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The Mechanics Lien - A Brief History


The mechanic’s lien and the right for ownership and payment are actually quite interesting, and the creation of these liens as we know them, today, lies right alongside the rich history of the founding of the United States of America.

However, the history of the mechanic’s lien comes even before the 18th century, reaching back in time all the way to the Roman Empire.

This article will explore the creation of the mechanic’s lien, the purpose of these documents, and how they came to be a staple in American legislation.

What is a Mechanic's Lien?

A mechanic’s lien is a document that ensures that contractors, subcontractors, or suppliers selected to do work on a property will be paid for services rendered.

If the client receives a quality final project yet refuses to pay, a contractor can sue on the ground of breach of contract. However, in the construction business, you can go one step further and file a lien against the property itself.

This means that the lien will appear on public records until it is paid. If a lien is on a property, it’s difficult to even sell until the lien is paid, giving power to the contractor.

Where Does the Mechanic’s Lien Come From?

England did not have any laws like the mechanic’s lien because the purpose and ownership of land functioned as a status symbol for the king more so than to individuals like it does in America and elsewhere. It was other European countries, like Spain and France, that held onto the idea of a mechanic’s lien developed by the Roman Empire.

Tomas Jefferson and the Introduction of Mechanic’s Liens to America

Tomas Jefferson, familiar with the practices of other countries when it came to builders’ laws, understood the value of the lien and made it a founding principle of the new country.

Without the mechanic’s lien, the country may not have grown so rapidly or successfully, as builders would have had no way to profit off of completed properties and would not have had the security necessary to move forward with projects in this uncertain time.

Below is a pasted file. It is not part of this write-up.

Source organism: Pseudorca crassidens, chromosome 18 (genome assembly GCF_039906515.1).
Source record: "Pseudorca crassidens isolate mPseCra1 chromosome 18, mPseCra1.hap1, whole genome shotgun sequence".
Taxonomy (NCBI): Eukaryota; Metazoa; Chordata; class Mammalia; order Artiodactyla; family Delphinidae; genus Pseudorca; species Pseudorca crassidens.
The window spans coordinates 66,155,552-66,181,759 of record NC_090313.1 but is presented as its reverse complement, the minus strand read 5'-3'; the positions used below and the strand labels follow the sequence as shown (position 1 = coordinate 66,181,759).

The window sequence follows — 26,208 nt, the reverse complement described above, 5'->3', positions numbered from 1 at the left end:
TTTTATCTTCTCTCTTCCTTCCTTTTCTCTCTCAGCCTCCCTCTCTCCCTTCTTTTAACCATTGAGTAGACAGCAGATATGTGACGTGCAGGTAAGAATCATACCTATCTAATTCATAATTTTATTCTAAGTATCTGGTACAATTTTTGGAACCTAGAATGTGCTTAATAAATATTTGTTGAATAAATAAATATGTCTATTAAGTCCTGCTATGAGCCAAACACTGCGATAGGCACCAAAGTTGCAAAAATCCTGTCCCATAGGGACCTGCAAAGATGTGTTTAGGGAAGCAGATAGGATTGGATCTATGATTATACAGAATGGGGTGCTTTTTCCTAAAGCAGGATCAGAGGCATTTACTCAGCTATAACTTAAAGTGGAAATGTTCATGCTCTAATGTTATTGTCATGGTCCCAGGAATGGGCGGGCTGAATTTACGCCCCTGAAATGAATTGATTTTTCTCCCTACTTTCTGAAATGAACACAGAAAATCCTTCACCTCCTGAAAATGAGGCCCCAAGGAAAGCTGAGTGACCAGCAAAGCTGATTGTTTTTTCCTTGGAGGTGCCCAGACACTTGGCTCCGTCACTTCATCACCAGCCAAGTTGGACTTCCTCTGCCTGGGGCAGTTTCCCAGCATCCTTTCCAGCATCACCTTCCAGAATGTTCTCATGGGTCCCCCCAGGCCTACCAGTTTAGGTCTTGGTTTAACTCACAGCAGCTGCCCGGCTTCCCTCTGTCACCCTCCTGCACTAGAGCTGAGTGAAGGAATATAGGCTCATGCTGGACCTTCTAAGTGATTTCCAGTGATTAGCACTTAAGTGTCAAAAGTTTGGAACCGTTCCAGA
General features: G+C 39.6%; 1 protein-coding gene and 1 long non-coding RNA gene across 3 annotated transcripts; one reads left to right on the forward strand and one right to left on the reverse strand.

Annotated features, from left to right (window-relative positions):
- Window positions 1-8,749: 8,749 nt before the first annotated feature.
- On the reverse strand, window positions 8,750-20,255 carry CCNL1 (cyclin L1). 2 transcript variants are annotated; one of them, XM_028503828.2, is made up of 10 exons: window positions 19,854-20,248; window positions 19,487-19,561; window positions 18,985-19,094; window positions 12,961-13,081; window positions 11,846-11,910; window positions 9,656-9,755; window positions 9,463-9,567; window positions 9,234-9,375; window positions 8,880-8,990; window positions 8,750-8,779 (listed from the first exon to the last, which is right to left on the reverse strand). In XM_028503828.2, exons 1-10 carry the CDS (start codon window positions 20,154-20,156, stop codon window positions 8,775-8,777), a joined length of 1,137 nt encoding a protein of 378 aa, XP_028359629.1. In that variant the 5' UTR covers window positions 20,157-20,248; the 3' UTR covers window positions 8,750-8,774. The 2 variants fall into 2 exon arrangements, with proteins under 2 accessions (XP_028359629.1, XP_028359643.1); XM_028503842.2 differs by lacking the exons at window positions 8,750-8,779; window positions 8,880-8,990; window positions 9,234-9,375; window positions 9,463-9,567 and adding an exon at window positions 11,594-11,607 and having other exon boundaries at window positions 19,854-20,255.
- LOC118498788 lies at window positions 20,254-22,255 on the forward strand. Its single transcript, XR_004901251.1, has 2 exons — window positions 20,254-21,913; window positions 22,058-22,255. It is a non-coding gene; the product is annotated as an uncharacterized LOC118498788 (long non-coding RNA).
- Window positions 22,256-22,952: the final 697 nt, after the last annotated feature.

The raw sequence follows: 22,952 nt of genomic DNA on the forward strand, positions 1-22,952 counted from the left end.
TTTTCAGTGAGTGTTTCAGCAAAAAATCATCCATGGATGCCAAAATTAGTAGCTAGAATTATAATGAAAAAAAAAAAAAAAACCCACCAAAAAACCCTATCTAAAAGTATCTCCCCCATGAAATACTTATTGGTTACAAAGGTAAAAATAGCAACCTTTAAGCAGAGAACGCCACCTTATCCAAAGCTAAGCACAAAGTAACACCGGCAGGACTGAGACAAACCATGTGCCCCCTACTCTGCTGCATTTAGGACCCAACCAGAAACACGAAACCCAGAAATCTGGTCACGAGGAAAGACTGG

Fun fact! If you ever wondered why it was called a mechanic’s liens, here’s why! At the time, there were few machines, but the term mechanic still existed.

A mechanic was anyone who worked with their hands, including craftsmen, builders, and tradespeople. Thus, a rule for these builders was called a “Mechanic’s Lien.”

Knowing the History

Knowing the history around an important piece of legislation gives us the context for its existence. It also helps us understand the value of these rules over time. The mechanic’s lien has been giving power to craftsmen for thousands of years. Even today, we still use it to ensure payment is received for work completed.

If you need to file a mechanic’s lien against a client, it’s in your right as a construction company to do so if they don’t pay you. If you need help filing a lien or with other kinds of notary paperwork, consider how Nationwide Notice can help you streamline theseprocesses. We have a team of dedicated lien exports ready to help you through the entire lien process. We prioritize helping construction companies secure their payments, as a full and self-service notice and lien company. We assist with lien laws and related documents to assist construction companies. You can learn more about what we do here to see how we can help.



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